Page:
Paraty – pronounced Para-CHEE, apparently

In some ways, Paraty is very similar to Ouro Preto. It is another old colonial town, with that same Mediterranean vibe, but where Ouro Preto evokes the Italian countryside, this is more reminiscent of a Greek harbour town. There are the same cobbled streets, but instead of that maze of twisting, turning lanes, here the streets are wide, open, and (thankfully) flat. And similarly, Paraty is not one of those places to come to do or see anything in particular, rather you come to enjoy the town itself. The local bus here provides a slow trip along the coast and even a trip into the private residences of the nuclear power station workforce. Recent events in Japan forced us to look upon the reactor building only a few metres from the road in a different light.

Paraty old town

Our hostel, the HI Paraty, was just outside the old town. A great location, and probably, about 10 years ago, a great hostel too, but it was looking a little tired around the edges. Unfortunately the rooms were a little shabby too, the mattress was lumpy and the sheets threadbare, which is a shame, because with a little bit of work it could be a really nice little place.

Wandering into the old town, you soon realise one of the main reasons people come here – the food. There are restaurants on every corner and some of them look pretty good. Unfortunately they are also pretty pricey – not great if you are a backpacker on a budget – but never mind. Luckily, we manage to find a bar with some reasonably priced caipirinhas and opt for a liquid lunch instead. Inside, we bump into two girls that have just checked out of our hostel (they weren’t that impressed either) and soon we are chatting away. Several caipirinhas and a cheeseburger later (it was the cheapest thing on the menu!) we staggered home, eager for our beds (a combination of tiredness from travelling and too much cachaca) only to realise it was not yet 9pm!!!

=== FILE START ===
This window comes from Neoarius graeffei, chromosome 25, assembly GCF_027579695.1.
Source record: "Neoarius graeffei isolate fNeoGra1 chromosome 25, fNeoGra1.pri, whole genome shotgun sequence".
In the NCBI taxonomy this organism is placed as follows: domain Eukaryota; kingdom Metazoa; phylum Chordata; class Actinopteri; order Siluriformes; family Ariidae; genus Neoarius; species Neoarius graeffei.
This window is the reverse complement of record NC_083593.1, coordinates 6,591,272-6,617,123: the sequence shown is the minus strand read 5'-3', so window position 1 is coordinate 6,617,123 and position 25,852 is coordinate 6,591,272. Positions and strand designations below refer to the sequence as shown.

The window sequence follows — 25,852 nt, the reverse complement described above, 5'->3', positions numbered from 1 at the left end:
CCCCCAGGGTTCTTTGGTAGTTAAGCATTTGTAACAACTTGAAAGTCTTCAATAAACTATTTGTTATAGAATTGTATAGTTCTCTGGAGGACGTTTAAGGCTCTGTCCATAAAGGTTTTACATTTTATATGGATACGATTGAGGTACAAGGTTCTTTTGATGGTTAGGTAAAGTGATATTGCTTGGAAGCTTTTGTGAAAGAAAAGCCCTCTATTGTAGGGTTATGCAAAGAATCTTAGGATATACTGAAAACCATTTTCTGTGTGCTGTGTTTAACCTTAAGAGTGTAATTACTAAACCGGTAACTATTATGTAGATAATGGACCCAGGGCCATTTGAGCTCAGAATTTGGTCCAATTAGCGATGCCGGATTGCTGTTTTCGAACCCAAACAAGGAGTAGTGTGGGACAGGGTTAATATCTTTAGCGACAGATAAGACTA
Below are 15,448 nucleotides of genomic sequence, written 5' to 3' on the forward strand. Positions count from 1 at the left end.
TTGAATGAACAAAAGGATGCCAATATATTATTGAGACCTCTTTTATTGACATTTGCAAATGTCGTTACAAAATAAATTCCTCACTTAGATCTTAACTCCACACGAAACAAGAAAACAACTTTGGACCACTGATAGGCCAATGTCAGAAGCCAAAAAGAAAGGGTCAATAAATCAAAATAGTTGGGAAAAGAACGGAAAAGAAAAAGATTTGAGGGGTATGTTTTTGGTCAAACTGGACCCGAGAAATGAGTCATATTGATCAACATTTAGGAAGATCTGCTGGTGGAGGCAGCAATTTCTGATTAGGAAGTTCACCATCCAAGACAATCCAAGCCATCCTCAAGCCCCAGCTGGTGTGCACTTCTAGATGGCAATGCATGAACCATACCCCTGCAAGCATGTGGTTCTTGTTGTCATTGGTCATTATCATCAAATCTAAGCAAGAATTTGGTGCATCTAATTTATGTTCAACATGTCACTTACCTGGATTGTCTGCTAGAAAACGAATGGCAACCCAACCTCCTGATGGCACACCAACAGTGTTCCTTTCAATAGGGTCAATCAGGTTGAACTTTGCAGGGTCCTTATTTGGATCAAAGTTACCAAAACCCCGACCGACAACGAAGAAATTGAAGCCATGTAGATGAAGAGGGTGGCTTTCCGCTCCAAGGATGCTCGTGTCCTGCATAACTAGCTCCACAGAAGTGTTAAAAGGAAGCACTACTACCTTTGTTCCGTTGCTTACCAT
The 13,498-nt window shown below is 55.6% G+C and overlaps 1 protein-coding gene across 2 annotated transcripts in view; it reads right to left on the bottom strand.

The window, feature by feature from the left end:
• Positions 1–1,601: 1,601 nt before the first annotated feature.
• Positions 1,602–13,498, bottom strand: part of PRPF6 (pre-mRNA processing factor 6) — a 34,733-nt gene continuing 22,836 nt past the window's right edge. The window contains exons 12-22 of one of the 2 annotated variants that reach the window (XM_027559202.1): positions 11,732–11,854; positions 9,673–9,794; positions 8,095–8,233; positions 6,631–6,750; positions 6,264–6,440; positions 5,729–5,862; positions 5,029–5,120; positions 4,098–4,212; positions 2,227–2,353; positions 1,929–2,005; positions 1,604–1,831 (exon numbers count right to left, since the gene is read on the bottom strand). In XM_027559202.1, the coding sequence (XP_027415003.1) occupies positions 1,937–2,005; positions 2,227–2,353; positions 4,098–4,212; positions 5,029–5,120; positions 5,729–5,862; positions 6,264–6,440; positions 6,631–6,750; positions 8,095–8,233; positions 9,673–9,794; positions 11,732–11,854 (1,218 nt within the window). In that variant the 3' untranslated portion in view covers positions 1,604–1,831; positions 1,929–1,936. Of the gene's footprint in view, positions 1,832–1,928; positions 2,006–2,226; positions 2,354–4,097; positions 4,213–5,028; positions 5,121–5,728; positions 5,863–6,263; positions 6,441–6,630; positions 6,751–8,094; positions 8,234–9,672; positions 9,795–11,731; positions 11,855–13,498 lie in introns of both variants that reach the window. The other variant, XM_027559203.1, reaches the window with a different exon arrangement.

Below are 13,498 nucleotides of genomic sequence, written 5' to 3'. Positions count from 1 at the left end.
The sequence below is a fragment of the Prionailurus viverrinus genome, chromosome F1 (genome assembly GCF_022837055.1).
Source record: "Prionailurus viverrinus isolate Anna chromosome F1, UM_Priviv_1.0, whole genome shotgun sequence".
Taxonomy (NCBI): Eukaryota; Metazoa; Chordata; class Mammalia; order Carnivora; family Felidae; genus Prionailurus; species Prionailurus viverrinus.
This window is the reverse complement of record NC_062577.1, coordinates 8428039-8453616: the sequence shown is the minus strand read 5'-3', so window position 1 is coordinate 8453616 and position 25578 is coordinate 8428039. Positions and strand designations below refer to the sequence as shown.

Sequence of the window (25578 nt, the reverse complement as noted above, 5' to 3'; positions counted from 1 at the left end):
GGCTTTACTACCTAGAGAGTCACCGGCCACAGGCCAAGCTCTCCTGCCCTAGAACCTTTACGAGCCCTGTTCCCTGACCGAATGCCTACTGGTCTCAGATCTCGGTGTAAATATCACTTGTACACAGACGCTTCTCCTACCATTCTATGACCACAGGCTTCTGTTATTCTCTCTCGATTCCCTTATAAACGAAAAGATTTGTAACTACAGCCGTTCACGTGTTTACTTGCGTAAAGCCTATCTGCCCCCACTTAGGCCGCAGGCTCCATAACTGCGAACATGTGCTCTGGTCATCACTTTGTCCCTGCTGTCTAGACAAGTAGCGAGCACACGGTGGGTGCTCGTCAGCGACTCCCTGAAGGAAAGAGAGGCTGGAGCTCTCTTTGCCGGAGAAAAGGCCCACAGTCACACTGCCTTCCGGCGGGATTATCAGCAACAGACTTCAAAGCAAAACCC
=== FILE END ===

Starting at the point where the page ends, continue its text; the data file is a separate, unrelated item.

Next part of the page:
Leah is hungry

We spent the next day exploring the town in more depth, picking up a canine friend along the way. The little mutt dutifully followed us all morning (it may have had something to do with the fact that I was feeding him ham sandwiches), following us through the streets, round the harbour and to the beach, although we sadly lost him on the way home when he came across a group of tourists having lunch in a cafe – the prospect of some free food was just to much temptation for him to bear -Judas.

The mutt

We stopped off for a drink on the way home at a bar called Paraty33 as there was a great little trio playing a mix of Brazilian classics, 60s swing and 80s pop covers. What we didn’t bargain for was a hefty cover charge – our three drinks ended up costing us twice what we had expected. Live music it charged as an extra on bill. One to watch out for.
Back at the hostel we found an email from the girls we had met yesterday inviting us to dinner. Throwing our budget out the window, we accepted – we were getting a little bored of pastels and super noodles. That evening we dined at Margarida Cafe, a restaurant Rich had already been lusting over on the internet.

Paraty harbour church

As we walked in, we spotted the band – the same trio we had seen playing earlier that day, we hoped they didn’t think we were creepy groupies. It was a really great meal and several bottles of wine interrupted only briefly by a power cut.  So backpacker budget firmly out the window we head  home to the lumpy mattress and damp pillows.

Paraty is a cool place, but we only saw one side of the town. In peak season, when the sun is shining, the nearby beaches are said to be some of the best in Brazil and boat trips head out to nearby deserted islands. Our next destination is famed for being one of the world’s best surfing locations so we are saving the beach towels for Florianopolis.

Paraty old town
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